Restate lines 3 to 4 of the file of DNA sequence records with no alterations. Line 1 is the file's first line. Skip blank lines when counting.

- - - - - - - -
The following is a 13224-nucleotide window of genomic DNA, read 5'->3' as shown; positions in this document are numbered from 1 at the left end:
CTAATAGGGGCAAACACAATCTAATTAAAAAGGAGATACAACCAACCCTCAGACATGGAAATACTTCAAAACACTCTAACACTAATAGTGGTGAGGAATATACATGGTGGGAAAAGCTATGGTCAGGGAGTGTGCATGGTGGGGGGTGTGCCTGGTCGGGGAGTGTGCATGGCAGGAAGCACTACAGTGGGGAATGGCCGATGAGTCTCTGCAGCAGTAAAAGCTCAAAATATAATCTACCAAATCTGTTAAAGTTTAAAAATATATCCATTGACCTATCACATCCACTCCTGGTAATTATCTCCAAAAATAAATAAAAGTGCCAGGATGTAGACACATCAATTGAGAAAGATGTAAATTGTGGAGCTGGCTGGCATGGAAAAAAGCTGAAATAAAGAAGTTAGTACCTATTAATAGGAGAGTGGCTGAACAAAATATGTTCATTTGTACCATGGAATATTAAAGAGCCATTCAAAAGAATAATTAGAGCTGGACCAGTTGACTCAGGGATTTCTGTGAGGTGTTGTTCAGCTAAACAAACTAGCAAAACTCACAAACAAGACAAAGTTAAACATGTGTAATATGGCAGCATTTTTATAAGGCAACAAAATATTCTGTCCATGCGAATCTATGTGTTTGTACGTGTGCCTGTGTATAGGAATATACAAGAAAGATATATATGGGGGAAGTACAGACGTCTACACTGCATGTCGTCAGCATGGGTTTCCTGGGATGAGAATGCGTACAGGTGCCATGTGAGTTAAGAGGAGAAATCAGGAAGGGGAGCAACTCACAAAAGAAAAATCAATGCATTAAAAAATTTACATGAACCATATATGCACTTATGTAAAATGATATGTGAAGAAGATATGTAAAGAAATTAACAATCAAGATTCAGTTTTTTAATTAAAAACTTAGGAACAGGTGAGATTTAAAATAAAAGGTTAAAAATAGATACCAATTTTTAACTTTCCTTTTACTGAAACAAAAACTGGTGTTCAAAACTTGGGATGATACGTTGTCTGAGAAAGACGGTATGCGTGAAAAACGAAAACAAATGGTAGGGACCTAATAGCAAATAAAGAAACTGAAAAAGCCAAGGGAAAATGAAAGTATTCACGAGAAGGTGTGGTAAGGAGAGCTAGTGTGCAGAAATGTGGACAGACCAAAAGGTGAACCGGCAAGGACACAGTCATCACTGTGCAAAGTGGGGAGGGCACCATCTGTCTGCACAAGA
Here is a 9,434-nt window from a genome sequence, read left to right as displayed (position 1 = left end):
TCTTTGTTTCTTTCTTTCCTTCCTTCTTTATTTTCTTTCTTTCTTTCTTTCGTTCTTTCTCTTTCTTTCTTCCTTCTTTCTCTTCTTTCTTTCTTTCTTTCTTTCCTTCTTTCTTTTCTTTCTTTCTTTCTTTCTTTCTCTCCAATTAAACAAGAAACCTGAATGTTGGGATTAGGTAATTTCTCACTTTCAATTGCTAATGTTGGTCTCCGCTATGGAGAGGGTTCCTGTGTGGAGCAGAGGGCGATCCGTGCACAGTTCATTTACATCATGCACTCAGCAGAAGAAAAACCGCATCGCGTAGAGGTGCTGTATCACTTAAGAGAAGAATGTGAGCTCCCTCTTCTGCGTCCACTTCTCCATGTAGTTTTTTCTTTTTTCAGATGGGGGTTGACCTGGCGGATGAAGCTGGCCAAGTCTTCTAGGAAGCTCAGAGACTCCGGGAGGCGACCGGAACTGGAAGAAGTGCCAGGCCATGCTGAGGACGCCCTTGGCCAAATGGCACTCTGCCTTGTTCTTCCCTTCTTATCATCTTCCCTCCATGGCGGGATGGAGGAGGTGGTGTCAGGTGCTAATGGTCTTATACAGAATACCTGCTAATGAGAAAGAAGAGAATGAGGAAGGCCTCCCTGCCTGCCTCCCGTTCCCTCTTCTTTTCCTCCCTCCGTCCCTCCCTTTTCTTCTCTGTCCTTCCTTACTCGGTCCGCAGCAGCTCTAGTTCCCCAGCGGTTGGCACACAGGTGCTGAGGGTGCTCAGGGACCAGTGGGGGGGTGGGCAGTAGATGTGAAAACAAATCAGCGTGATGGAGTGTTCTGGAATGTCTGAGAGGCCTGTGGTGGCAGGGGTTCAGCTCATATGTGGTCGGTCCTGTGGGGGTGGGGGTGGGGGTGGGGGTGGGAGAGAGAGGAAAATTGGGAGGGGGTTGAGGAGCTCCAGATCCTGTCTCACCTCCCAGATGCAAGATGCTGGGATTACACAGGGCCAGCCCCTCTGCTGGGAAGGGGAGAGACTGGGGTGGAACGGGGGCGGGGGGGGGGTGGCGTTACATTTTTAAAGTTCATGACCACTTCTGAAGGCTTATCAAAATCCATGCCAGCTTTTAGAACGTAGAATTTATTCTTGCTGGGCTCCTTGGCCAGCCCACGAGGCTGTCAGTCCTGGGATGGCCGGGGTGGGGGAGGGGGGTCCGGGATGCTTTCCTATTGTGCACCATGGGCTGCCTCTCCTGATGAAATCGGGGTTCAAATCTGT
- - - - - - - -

Here is a 9,434-nt window from a genome sequence, read left to right as displayed (position 1 = left end):
TCTTTGTTTCTTTCTTTCCTTCCTTCTTTATTTTCTTTCTTTCTTTCTTTCGTTCTTTCTCTTTCTTTCTTCCTTCTTTCTCTTCTTTCTTTCTTTCTTTCTTTCCTTCTTTCTTTTCTTTCTTTCTTTCTTTCTTTCTCTCCAATTAAACAAGAAACCTGAATGTTGGGATTAGGTAATTTCTCACTTTCAATTGCTAATGTTGGTCTCCGCTATGGAGAGGGTTCCTGTGTGGAGCAGAGGGCGATCCGTGCACAGTTCATTTACATCATGCACTCAGCAGAAGAAAAACCGCATCGCGTAGAGGTGCTGTATCACTTAAGAGAAGAATGTGAGCTCCCTCTTCTGCGTCCACTTCTCCATGTAGTTTTTTCTTTTTTCAGATGGGGGTTGACCTGGCGGATGAAGCTGGCCAAGTCTTCTAGGAAGCTCAGAGACTCCGGGAGGCGACCGGAACTGGAAGAAGTGCCAGGCCATGCTGAGGACGCCCTTGGCCAAATGGCACTCTGCCTTGTTCTTCCCTTCTTATCATCTTCCCTCCATGGCGGGATGGAGGAGGTGGTGTCAGGTGCTAATGGTCTTATACAGAATACCTGCTAATGAGAAAGAAGAGAATGAGGAAGGCCTCCCTGCCTGCCTCCCGTTCCCTCTTCTTTTCCTCCCTCCGTCCCTCCCTTTTCTTCTCTGTCCTTCCTTACTCGGTCCGCAGCAGCTCTAGTTCCCCAGCGGTTGGCACACAGGTGCTGAGGGTGCTCAGGGACCAGTGGGGGGGTGGGCAGTAGATGTGAAAACAAATCAGCGTGATGGAGTGTTCTGGAATGTCTGAGAGGCCTGTGGTGGCAGGGGTTCAGCTCATATGTGGTCGGTCCTGTGGGGGTGGGGGTGGGGGTGGGGGTGGGAGAGAGAGGAAAATTGGGAGGGGGTTGAGGAGCTCCAGATCCTGTCTCACCTCCCAGATGCAAGATGCTGGGATTACACAGGGCCAGCCCCTCTGCTGGGAAGGGGAGAGACTGGGGTGGAACGGGGGCGGGGGGGGGGTGGCGTTACATTTTTAAAGTTCATGACCACTTCTGAAGGCTTATCAAAATCCATGCCAGCTTTTAGAACGTAGAATTTATTCTTGCTGGGCTCCTTGGCCAGCCCACGAGGCTGTCAGTCCTGGGATGGCCGGGGTGGGGGAGGGGGGTCCGGGATGCTTTCCTATTGTGCACCATGGGCTGCCTCTCCTGATGAAATCGGGGTTCAAATCTGT